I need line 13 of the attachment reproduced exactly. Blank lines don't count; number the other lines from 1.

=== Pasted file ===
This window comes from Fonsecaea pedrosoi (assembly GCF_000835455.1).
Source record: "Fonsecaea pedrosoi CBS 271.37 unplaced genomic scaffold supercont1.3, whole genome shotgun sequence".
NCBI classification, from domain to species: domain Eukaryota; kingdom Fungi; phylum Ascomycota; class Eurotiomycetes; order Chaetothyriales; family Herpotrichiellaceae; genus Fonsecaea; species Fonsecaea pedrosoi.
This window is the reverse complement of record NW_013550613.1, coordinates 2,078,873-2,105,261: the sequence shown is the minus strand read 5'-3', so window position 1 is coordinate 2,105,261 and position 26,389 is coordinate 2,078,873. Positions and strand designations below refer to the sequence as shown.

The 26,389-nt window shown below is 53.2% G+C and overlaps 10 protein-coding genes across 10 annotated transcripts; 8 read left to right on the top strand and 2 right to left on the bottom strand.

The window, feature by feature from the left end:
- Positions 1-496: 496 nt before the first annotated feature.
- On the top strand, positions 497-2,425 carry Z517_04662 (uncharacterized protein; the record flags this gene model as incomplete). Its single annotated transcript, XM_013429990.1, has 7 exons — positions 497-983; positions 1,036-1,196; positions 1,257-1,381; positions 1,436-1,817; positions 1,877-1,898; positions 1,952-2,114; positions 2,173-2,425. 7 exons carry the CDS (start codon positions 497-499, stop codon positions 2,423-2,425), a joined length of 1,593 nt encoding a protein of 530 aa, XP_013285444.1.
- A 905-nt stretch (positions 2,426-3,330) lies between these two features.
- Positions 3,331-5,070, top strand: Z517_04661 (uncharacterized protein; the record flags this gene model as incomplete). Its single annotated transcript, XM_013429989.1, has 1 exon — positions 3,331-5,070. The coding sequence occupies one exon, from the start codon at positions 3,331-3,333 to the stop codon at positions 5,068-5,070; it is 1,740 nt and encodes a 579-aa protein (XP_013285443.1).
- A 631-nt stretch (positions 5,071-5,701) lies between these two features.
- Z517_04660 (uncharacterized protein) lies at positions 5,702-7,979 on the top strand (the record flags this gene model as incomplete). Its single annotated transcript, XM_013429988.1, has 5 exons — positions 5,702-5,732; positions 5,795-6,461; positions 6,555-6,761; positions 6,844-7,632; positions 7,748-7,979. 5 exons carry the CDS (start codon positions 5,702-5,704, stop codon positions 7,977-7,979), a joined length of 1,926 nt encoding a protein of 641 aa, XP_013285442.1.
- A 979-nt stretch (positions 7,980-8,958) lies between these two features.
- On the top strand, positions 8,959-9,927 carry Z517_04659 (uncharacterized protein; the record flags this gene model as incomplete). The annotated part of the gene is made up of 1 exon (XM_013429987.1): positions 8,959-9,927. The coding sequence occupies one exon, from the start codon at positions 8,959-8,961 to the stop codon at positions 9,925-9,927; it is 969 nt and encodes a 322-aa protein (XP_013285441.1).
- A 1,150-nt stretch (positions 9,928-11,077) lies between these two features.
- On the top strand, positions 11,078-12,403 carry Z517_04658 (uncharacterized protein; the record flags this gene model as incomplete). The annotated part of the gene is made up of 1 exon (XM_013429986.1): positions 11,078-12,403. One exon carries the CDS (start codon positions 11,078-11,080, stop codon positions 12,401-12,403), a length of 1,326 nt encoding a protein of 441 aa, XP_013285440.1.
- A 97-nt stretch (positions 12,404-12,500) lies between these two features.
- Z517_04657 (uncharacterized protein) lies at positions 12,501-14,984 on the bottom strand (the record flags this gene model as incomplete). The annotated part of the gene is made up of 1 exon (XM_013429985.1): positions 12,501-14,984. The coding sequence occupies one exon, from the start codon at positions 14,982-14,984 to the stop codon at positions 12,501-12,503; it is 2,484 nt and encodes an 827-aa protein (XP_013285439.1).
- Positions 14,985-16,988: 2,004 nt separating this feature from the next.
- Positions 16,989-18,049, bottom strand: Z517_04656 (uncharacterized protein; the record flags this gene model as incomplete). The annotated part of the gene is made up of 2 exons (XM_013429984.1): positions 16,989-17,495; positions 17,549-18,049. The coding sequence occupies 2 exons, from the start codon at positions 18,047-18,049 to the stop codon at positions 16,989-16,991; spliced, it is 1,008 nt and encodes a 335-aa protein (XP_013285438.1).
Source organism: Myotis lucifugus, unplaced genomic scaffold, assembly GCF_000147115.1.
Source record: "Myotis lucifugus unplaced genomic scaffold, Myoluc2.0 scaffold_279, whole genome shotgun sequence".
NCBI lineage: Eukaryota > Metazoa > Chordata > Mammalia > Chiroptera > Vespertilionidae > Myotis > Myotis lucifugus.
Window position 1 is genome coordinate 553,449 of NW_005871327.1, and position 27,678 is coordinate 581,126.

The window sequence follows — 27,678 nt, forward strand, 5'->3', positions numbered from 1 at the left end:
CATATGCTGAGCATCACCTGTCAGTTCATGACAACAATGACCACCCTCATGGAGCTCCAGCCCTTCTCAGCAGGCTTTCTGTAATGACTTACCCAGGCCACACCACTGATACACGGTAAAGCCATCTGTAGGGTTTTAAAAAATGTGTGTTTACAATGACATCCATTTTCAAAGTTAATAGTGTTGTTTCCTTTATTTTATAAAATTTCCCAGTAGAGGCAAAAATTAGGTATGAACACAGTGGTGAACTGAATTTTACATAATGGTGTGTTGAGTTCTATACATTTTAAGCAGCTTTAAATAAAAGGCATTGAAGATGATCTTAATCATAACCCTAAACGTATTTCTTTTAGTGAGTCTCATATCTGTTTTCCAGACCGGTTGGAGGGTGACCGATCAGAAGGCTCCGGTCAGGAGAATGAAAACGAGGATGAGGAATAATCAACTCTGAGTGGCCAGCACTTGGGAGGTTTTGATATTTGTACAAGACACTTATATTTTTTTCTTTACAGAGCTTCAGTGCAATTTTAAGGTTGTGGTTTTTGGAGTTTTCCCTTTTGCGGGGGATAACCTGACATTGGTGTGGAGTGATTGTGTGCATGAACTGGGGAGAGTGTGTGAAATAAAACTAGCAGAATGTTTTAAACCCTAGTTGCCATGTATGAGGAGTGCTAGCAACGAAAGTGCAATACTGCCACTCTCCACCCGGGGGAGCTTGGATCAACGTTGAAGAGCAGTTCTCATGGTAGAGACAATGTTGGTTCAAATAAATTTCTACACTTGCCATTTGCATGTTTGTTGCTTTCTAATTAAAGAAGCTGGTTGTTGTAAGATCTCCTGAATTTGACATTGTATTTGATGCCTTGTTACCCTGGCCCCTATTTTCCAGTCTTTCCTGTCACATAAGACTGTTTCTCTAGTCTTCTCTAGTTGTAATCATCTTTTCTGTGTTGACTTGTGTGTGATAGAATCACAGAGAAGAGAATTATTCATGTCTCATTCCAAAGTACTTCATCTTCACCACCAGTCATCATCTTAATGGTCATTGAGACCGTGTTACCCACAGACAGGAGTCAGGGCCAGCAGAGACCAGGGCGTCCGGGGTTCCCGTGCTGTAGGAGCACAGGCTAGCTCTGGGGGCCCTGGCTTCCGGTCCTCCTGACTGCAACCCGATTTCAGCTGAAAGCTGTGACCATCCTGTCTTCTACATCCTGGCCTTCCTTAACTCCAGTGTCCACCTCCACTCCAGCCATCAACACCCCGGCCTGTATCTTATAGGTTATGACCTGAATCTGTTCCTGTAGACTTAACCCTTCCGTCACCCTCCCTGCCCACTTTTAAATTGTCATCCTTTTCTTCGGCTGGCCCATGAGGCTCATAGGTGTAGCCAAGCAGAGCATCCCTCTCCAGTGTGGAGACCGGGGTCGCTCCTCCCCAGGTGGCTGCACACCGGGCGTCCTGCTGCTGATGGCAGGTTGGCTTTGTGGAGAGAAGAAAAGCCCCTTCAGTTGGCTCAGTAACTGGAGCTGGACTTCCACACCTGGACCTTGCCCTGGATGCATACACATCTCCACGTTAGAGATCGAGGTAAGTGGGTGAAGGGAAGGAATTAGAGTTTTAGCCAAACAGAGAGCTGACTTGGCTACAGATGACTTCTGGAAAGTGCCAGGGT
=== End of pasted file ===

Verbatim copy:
- A 979-nt stretch (positions 7,980-8,958) lies between these two features.